The Trump administration has issued a list of immigration priorities that threaten to derail a deal with Democrats on protecting young immigrants known as "Dreamers." They include building Trump's promised border wall.
US President Donald Trump on Sunday presented congressional leaders with a list of hard-line policy wishes that he says must be enacted in exchange for a deal with Democrats to protect hundreds of thousands of young immigrants from deportation.
The list includes the construction of Trump's long-promised — and controversial — wall along the US-Mexico border and speeding up deportation of visa overstayers. Trump also calls in the list for an end to "extended-family chain migration," limiting family-based green cards to spouses and minor children.
The demands include some policies that Democrats say are off the table, and thus could potentially derail ongoing negotiations over protecting young immigrants from deportation, many of whom were brought to the US illegally as children. The immigrants, known as "Dreamers," had been given a reprieve from deportation and permission to work legally in the country under President Barack Obama's Deferred Action for Childhood Arrivals, or DACA, program.
Trump ended the program last month, but gave Congress six months to come up with alternative legislation to prevent recipients from losing their status.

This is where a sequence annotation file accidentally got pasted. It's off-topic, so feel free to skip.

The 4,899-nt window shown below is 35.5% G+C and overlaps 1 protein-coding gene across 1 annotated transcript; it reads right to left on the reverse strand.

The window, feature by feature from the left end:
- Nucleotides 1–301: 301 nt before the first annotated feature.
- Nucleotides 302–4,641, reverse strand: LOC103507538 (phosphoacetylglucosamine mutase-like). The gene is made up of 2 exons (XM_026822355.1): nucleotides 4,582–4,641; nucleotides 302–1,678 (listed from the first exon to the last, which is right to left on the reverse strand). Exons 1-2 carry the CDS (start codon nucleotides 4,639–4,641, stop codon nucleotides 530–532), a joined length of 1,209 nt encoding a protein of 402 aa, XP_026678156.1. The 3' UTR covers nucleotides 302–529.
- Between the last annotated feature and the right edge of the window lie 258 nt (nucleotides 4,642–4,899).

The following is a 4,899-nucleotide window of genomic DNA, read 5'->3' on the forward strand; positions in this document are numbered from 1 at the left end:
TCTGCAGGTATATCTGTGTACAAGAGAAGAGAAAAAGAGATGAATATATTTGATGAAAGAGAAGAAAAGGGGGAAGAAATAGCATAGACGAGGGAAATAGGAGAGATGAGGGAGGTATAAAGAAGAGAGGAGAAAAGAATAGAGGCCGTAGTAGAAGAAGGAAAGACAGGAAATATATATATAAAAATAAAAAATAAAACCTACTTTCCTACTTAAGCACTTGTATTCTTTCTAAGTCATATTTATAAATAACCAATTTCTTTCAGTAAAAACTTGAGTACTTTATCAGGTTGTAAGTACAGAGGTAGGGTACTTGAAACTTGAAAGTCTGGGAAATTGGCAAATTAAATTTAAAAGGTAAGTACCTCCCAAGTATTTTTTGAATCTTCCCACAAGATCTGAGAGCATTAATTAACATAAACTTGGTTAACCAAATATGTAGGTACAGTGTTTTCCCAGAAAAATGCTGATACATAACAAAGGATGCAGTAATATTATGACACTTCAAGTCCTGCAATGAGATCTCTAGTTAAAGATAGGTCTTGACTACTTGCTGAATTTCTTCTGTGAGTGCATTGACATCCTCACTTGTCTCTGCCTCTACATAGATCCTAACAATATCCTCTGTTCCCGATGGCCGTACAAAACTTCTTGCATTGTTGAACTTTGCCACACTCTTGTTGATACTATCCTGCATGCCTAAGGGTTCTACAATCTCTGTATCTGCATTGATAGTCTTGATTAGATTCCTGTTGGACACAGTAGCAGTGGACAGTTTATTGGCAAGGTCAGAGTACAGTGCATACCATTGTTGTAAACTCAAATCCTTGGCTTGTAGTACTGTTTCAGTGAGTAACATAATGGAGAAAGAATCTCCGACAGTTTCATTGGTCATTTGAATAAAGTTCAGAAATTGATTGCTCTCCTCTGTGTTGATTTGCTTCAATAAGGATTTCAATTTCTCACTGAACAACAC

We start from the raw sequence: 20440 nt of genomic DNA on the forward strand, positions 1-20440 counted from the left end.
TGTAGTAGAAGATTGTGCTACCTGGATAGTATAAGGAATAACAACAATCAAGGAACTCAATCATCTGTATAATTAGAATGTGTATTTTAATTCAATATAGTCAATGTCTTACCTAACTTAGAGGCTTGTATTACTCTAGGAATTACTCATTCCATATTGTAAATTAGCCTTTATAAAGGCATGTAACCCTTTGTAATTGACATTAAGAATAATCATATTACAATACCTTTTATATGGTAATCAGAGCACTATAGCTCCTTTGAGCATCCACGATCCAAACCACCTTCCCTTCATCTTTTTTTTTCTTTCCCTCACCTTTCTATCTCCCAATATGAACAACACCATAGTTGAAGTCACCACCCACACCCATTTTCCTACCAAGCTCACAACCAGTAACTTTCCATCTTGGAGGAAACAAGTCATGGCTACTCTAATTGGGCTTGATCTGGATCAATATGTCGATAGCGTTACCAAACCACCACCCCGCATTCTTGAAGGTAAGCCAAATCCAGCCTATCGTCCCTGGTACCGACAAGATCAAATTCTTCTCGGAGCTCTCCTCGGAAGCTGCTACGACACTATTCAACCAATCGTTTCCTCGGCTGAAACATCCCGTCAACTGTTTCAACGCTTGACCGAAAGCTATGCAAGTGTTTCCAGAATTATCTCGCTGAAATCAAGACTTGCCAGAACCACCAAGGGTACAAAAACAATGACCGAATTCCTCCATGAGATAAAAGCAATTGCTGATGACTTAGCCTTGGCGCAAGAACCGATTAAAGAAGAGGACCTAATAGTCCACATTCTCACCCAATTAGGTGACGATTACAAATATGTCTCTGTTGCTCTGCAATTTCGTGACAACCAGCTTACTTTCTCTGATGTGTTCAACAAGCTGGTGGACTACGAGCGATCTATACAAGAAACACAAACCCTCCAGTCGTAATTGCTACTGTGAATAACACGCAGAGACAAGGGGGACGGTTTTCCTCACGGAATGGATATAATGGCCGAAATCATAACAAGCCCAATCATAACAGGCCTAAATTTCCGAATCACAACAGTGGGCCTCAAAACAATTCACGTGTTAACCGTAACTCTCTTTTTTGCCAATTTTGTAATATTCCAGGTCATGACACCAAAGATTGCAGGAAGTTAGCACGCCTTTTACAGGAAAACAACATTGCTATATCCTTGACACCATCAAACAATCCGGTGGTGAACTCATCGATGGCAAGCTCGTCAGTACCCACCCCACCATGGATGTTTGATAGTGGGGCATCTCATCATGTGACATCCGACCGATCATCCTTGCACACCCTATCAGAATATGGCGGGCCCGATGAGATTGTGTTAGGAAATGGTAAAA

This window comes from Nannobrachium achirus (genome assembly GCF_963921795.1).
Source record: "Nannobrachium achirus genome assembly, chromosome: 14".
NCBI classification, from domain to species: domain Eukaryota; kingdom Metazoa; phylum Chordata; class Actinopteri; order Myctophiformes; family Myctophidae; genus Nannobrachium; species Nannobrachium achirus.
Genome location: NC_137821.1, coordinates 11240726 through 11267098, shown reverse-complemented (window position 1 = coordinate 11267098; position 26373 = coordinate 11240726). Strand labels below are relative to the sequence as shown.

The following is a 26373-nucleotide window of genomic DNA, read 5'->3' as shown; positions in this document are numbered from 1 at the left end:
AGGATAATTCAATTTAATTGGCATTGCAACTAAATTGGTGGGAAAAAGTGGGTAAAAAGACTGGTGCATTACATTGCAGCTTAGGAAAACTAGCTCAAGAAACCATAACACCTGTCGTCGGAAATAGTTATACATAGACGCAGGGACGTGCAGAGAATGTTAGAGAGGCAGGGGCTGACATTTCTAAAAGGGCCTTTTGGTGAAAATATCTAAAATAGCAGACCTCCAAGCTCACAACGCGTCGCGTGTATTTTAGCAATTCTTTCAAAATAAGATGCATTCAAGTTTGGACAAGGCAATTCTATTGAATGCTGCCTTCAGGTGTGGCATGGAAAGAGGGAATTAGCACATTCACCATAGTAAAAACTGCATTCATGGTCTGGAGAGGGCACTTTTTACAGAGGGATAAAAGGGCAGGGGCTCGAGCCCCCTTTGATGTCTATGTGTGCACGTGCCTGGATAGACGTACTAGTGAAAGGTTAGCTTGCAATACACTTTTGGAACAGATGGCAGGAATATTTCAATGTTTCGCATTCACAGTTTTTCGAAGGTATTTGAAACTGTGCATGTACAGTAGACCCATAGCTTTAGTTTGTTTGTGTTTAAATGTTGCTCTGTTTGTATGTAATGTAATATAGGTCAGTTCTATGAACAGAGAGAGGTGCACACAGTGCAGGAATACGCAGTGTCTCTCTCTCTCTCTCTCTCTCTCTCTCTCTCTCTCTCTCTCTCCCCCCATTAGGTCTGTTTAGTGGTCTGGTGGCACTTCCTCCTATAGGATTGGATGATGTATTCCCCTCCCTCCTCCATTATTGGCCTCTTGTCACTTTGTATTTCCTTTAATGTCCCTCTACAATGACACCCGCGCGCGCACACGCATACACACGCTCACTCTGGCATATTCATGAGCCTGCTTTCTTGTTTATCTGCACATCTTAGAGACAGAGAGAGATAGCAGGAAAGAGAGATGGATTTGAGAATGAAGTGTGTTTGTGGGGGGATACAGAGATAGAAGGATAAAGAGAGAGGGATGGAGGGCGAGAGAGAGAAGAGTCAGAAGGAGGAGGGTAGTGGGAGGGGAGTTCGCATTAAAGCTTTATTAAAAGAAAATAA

Senior Democrats have sharply criticized Trump's list, saying it went "far beyond what is reasonable" and contained no attempt at compromise.
"The Administration can't be serious about compromise or helping the Dreamers if they begin with a list that is anathema to the Dreamers, to the immigrant community and to the vast majority of Americans," House Minority Leader Nancy Pelosi and Senate Minority Leader Chuck Schumer said in a joint statement.
"The list includes the wall, which was explicitly ruled out of the negotiations. If the President was serious about protecting the Dreamers, his staff has not made a good faith effort to do so."
The chair of the Congressional Hispanic Causus, Michelle Lujan Grisham, also criticized the list, saying in a statement that it was "immoral for the President to use the lives of these young people as bargaining chips in his quest to impost his cruel, anti-immigrant and un-American agenda on our nation."
Media attention elsewhere
The list, which also includes proposals to dramatically increase the number of immigration enforcement officials was issued unexpectedly in the middle of a long weekend.
Its release was also overshadowed by the media attention given instead to Vice President Mike Pence's exit from a football game on Sunday because some players knelt instead of stood during the national anthem before the game in a continuation of protests against racial injustice.
Pence's action has been seen in some quarters as a PR stunt by the administration.
tj/kms (dpa, AP, AFP)